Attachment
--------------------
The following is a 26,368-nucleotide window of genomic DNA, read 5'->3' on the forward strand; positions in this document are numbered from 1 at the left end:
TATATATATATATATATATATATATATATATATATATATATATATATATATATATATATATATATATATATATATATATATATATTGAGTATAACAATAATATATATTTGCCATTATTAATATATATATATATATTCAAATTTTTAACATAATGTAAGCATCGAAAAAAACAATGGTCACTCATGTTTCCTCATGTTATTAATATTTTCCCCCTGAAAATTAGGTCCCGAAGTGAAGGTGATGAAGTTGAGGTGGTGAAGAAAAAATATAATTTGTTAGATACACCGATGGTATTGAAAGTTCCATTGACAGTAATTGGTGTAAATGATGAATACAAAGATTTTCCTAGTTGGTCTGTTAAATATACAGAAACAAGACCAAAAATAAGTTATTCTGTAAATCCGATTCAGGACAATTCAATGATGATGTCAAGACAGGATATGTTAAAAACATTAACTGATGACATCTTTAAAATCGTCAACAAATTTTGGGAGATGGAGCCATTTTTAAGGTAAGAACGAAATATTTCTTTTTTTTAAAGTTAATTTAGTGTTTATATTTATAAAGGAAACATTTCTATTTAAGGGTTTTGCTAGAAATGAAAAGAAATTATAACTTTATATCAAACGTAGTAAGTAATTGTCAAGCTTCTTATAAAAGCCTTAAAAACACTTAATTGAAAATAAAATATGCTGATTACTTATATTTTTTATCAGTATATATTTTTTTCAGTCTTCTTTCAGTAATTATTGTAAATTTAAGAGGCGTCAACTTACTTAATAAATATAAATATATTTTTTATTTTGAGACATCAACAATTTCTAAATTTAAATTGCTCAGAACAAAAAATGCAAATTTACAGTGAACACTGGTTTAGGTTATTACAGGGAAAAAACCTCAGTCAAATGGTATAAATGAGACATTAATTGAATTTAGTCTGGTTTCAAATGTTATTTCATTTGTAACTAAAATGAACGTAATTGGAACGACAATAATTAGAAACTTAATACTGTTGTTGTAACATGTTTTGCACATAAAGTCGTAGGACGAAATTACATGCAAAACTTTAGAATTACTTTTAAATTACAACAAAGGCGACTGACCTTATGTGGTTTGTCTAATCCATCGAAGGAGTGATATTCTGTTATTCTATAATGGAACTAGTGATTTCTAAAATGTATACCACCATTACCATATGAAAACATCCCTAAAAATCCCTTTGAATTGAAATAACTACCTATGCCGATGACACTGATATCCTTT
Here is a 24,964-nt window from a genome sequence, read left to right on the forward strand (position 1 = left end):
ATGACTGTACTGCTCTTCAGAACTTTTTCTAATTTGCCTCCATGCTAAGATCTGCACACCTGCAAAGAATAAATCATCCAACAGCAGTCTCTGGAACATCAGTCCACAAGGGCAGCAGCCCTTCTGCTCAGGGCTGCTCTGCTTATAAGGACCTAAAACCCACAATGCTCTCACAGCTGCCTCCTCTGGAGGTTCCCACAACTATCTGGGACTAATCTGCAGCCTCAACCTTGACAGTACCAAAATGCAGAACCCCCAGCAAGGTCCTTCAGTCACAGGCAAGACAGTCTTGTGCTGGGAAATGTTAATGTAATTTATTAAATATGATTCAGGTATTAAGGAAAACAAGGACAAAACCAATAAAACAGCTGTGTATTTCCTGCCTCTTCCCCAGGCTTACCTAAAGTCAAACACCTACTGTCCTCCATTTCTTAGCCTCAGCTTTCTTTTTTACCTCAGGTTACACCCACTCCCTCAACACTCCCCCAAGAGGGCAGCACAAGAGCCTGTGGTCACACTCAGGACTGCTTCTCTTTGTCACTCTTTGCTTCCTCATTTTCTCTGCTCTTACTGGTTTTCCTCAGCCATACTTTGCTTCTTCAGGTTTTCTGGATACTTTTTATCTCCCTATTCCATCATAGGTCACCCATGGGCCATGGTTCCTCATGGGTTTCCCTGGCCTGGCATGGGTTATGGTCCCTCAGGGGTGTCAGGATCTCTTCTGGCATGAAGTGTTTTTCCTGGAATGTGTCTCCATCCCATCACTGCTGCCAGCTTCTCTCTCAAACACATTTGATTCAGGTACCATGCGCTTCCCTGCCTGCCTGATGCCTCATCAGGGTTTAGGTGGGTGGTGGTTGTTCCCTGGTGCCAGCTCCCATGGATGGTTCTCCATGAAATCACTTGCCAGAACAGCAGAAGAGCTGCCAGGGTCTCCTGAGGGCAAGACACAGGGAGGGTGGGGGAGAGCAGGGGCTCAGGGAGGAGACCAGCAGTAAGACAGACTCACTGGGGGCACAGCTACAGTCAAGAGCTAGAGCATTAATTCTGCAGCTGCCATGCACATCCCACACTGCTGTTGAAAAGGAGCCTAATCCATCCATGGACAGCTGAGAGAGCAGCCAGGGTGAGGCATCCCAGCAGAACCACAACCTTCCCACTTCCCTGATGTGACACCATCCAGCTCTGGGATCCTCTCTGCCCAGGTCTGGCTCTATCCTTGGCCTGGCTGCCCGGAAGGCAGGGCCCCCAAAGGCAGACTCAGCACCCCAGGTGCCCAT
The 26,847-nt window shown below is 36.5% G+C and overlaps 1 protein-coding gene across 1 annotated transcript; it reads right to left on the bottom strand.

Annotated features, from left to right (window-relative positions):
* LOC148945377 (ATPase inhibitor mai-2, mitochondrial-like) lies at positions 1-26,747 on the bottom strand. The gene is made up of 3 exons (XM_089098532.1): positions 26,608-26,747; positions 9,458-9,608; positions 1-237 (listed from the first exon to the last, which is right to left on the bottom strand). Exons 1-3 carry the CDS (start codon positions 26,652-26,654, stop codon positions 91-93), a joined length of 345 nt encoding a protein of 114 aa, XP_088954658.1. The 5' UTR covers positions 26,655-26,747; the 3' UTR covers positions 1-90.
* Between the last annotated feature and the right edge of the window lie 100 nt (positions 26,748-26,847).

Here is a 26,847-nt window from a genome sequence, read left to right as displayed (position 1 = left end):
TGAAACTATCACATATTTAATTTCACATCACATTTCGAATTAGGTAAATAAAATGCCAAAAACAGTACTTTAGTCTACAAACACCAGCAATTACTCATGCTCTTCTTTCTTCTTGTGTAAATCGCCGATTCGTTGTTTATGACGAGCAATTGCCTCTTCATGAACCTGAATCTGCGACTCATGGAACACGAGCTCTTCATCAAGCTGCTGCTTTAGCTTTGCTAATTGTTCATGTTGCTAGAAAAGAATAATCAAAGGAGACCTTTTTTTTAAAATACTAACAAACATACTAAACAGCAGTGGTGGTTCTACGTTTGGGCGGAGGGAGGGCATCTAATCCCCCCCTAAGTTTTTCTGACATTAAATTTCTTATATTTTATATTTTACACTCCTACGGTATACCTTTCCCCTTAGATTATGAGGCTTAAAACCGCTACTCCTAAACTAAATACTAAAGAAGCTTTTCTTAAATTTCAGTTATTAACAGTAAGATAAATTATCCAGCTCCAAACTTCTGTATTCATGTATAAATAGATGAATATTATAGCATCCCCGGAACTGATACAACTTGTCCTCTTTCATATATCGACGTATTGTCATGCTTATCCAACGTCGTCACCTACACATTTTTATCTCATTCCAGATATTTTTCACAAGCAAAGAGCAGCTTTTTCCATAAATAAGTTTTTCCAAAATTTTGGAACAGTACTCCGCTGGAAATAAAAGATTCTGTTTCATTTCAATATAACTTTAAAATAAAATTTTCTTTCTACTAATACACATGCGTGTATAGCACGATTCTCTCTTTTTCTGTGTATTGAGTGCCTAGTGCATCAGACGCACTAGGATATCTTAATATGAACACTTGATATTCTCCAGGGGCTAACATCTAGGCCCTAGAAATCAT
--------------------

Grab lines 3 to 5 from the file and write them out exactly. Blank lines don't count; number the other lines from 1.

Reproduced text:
Here is a 24,964-nt window from a genome sequence, read left to right on the forward strand (position 1 = left end):
ATGACTGTACTGCTCTTCAGAACTTTTTCTAATTTGCCTCCATGCTAAGATCTGCACACCTGCAAAGAATAAATCATCCAACAGCAGTCTCTGGAACATCAGTCCACAAGGGCAGCAGCCCTTCTGCTCAGGGCTGCTCTGCTTATAAGGACCTAAAACCCACAATGCTCTCACAGCTGCCTCCTCTGGAGGTTCCCACAACTATCTGGGACTAATCTGCAGCCTCAACCTTGACAGTACCAAAATGCAGAACCCCCAGCAAGGTCCTTCAGTCACAGGCAAGACAGTCTTGTGCTGGGAAATGTTAATGTAATTTATTAAATATGATTCAGGTATTAAGGAAAACAAGGACAAAACCAATAAAACAGCTGTGTATTTCCTGCCTCTTCCCCAGGCTTACCTAAAGTCAAACACCTACTGTCCTCCATTTCTTAGCCTCAGCTTTCTTTTTTACCTCAGGTTACACCCACTCCCTCAACACTCCCCCAAGAGGGCAGCACAAGAGCCTGTGGTCACACTCAGGACTGCTTCTCTTTGTCACTCTTTGCTTCCTCATTTTCTCTGCTCTTACTGGTTTTCCTCAGCCATACTTTGCTTCTTCAGGTTTTCTGGATACTTTTTATCTCCCTATTCCATCATAGGTCACCCATGGGCCATGGTTCCTCATGGGTTTCCCTGGCCTGGCATGGGTTATGGTCCCTCAGGGGTGTCAGGATCTCTTCTGGCATGAAGTGTTTTTCCTGGAATGTGTCTCCATCCCATCACTGCTGCCAGCTTCTCTCTCAAACACATTTGATTCAGGTACCATGCGCTTCCCTGCCTGCCTGATGCCTCATCAGGGTTTAGGTGGGTGGTGGTTGTTCCCTGGTGCCAGCTCCCATGGATGGTTCTCCATGAAATCACTTGCCAGAACAGCAGAAGAGCTGCCAGGGTCTCCTGAGGGCAAGACACAGGGAGGGTGGGGGAGAGCAGGGGCTCAGGGAGGAGACCAGCAGTAAGACAGACTCACTGGGGGCACAGCTACAGTCAAGAGCTAGAGCATTAATTCTGCAGCTGCCATGCACATCCCACACTGCTGTTGAAAAGGAGCCTAATCCATCCATGGACAGCTGAGAGAGCAGCCAGGGTGAGGCATCCCAGCAGAACCACAACCTTCCCACTTCCCTGATGTGACACCATCCAGCTCTGGGATCCTCTCTGCCCAGGTCTGGCTCTATCCTTGGCCTGGCTGCCCGGAAGGCAGGGCCCCCAAAGGCAGACTCAGCACCCCAGGTGCCCAT
The 26,847-nt window shown below is 36.5% G+C and overlaps 1 protein-coding gene across 1 annotated transcript; it reads right to left on the bottom strand.